Location: Barrie Ontario Court of Justice
Barrie Police received a call at 5:46 am to attend the Quality Inn in relation to a very loud party in a room at the hotel. At 6:24 am, police attended the hotel room and knocked but were unable to make contact with anyone inside the room. At 8:53 am, police again attended the hotel to follow-up on the noise complaint and to check for a “wanted party”. Police attended the room and did not hear any noise coming from within. Police knocked on the door and a black male answered the door. Police confirmed the wanted party was not inside the hotel room. Police then demanded identification from the black male that answered the door. Police then queried the black male and found that he was wanted on a Canadian Immigration Warrant. At 9:38 am, Barrie Police arrested the client on the strength of the warrant. A search incident to arrest revealed 10 small baggies of cocaine and a large quantity of cash. The client was charged with possession for the purpose of trafficking cocaine. The client was facing a significant jail sentence and automatic deportation with no right of appeal.
After review of the disclosure and consultation with the client, the defence believed that the police investigation was driven by racial profiling on behalf of the Barrie police. The male parties within the hotel room were both black and police were made aware of this by the hotel staff upon arrival. The defence position was that the noise complaint follow-up that the police carried out almost three hours after the party had ceased was motivated by racial profiling. It became apparent that the facts of this case had a significant tone of racial profiling.
Additionally, the defence position was that the Barrie Police entered the client’s hotel room without a warrant. Further, the detention of the client was unlawful. After the client was unlawfully detained, in breach of the client’s Charter of Rights and Freedoms section 9, right not to be arbitrarily detained, the defence position was that the client was held in detention for close to one hour with no access to counsel, subsequently also breaching his section 10(b) right to counsel without delay.
A Crown pre-trial was scheduled and the very serious issues present among the facts of this case were discussed with the assigned Federal Crown Attorney. The defence position was that the issue of the illegal entry by police into the client’s hotel room where he was residing at the time of his arrest was obvious and should warrant a stay of the proceedings. Even where the police hold a valid arrest warrant, such as the valid immigration warrant in these circumstances, police cannot enter one’s home without prior authorization unless exigent circumstances exist.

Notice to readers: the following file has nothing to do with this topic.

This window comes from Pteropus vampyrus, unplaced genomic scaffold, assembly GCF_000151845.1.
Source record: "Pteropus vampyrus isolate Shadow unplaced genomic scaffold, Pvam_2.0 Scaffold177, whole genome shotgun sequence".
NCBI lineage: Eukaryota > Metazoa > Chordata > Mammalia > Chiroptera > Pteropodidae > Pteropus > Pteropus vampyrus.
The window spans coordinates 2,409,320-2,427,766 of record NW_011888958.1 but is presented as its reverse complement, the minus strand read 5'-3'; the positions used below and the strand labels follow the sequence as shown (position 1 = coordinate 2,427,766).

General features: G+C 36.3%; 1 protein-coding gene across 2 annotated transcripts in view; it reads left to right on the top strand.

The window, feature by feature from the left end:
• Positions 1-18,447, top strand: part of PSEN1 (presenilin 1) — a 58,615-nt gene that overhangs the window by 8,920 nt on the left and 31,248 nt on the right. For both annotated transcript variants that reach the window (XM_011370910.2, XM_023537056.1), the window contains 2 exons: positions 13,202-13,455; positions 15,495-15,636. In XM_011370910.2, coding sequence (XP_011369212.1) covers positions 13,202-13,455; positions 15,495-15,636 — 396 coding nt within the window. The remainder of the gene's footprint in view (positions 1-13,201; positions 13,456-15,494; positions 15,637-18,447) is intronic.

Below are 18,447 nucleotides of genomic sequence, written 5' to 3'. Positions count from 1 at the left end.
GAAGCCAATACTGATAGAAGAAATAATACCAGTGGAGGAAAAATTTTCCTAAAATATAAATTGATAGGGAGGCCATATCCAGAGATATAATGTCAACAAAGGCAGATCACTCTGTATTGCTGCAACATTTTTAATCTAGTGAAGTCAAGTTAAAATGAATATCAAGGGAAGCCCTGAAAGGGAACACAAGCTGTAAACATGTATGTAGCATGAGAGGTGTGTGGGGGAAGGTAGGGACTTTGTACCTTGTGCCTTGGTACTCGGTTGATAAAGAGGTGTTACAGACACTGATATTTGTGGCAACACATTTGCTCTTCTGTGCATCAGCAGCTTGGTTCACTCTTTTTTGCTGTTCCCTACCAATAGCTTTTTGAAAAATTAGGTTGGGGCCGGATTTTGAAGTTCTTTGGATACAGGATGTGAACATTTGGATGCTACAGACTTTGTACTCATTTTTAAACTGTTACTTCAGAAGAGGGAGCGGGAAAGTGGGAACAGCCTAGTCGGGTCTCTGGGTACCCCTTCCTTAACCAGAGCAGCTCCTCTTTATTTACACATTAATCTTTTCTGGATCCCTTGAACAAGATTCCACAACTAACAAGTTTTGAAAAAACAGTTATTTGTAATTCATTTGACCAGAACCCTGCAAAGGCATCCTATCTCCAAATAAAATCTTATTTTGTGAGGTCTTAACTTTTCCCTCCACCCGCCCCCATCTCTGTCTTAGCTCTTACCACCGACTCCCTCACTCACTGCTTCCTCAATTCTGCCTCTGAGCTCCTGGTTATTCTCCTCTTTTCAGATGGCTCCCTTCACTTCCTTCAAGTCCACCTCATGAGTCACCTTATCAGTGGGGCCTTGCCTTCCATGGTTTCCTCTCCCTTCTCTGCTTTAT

Following the Crown pre-trial, the Federal Crown Attorney requested that the police clarify whether or not they entered the hotel room of the client. The Police response was disclosed to the defence and the response was that the police remained in the hallway during the interaction with the client. The client indicated that this was not accurate.
A Judicial pre-trial was scheduled where the Ontario Court of Justice Judge agreed that if the officers did enter the hotel room of the accused, Charterbreaches would likely be found. The Crown was unwilling to agree to a stay of proceedings and a Preliminary Hearing was scheduled.
The strategy at the Preliminary Hearing was to challenge the two officers who attended the hotel independently on whether or not the hotel room was entered by the officers.
The Preliminary Hearing commenced, and the Crown called its first witness. This witness was one of the officers who attended the hotel room to follow up on the noise complaint. When questioned by the Crown, the officer testified that he did not enter the hotel room of the complainant. The defence challenged this officer in cross-examination. When confronted with the possibility of video evidence of the officer entering the hotel room, the Barrie Police officer agreed that he entered the hotel room. The Barrie Police officer also agreed that the client should have been given access to counsel during his lengthy detention and was not. Following the testimony from this officer, the Crown stayed all charges against our client.